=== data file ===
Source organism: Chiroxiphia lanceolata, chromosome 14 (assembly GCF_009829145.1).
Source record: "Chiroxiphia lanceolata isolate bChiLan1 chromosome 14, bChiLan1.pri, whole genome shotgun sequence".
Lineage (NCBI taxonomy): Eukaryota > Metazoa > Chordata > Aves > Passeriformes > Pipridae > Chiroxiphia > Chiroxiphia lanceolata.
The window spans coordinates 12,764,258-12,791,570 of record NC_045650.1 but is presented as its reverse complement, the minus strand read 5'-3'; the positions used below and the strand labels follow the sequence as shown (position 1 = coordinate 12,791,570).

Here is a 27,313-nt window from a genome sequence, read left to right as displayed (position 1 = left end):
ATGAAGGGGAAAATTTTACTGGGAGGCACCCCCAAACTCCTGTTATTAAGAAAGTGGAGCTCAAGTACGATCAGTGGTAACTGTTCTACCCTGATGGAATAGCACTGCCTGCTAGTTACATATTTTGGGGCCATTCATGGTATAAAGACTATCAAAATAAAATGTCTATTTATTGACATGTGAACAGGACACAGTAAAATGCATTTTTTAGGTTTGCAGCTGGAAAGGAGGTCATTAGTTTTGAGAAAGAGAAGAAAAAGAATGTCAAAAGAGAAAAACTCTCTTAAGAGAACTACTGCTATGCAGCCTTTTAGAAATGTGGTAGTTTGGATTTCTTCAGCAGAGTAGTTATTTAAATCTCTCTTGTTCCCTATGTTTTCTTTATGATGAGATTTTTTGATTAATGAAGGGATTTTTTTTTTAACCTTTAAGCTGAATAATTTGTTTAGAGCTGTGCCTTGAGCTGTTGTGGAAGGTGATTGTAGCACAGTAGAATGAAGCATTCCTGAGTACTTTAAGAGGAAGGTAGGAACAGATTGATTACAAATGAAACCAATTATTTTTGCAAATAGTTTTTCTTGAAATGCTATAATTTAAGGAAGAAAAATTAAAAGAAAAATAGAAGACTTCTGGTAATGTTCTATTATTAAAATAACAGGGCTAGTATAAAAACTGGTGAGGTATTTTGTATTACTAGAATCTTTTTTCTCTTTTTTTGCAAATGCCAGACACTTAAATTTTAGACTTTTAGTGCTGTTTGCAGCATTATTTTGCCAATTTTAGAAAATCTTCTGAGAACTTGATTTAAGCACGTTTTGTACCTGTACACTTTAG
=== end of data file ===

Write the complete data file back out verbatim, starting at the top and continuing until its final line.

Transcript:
Source organism: Chiroxiphia lanceolata, chromosome 14 (assembly GCF_009829145.1).
Source record: "Chiroxiphia lanceolata isolate bChiLan1 chromosome 14, bChiLan1.pri, whole genome shotgun sequence".
Lineage (NCBI taxonomy): Eukaryota > Metazoa > Chordata > Aves > Passeriformes > Pipridae > Chiroxiphia > Chiroxiphia lanceolata.
The window spans coordinates 12,764,258-12,791,570 of record NC_045650.1 but is presented as its reverse complement, the minus strand read 5'-3'; the positions used below and the strand labels follow the sequence as shown (position 1 = coordinate 12,791,570).

Here is a 27,313-nt window from a genome sequence, read left to right as displayed (position 1 = left end):
ATGAAGGGGAAAATTTTACTGGGAGGCACCCCCAAACTCCTGTTATTAAGAAAGTGGAGCTCAAGTACGATCAGTGGTAACTGTTCTACCCTGATGGAATAGCACTGCCTGCTAGTTACATATTTTGGGGCCATTCATGGTATAAAGACTATCAAAATAAAATGTCTATTTATTGACATGTGAACAGGACACAGTAAAATGCATTTTTTAGGTTTGCAGCTGGAAAGGAGGTCATTAGTTTTGAGAAAGAGAAGAAAAAGAATGTCAAAAGAGAAAAACTCTCTTAAGAGAACTACTGCTATGCAGCCTTTTAGAAATGTGGTAGTTTGGATTTCTTCAGCAGAGTAGTTATTTAAATCTCTCTTGTTCCCTATGTTTTCTTTATGATGAGATTTTTTGATTAATGAAGGGATTTTTTTTTTAACCTTTAAGCTGAATAATTTGTTTAGAGCTGTGCCTTGAGCTGTTGTGGAAGGTGATTGTAGCACAGTAGAATGAAGCATTCCTGAGTACTTTAAGAGGAAGGTAGGAACAGATTGATTACAAATGAAACCAATTATTTTTGCAAATAGTTTTTCTTGAAATGCTATAATTTAAGGAAGAAAAATTAAAAGAAAAATAGAAGACTTCTGGTAATGTTCTATTATTAAAATAACAGGGCTAGTATAAAAACTGGTGAGGTATTTTGTATTACTAGAATCTTTTTTCTCTTTTTTTGCAAATGCCAGACACTTAAATTTTAGACTTTTAGTGCTGTTTGCAGCATTATTTTGCCAATTTTAGAAAATCTTCTGAGAACTTGATTTAAGCACGTTTTGTACCTGTACACTTTAG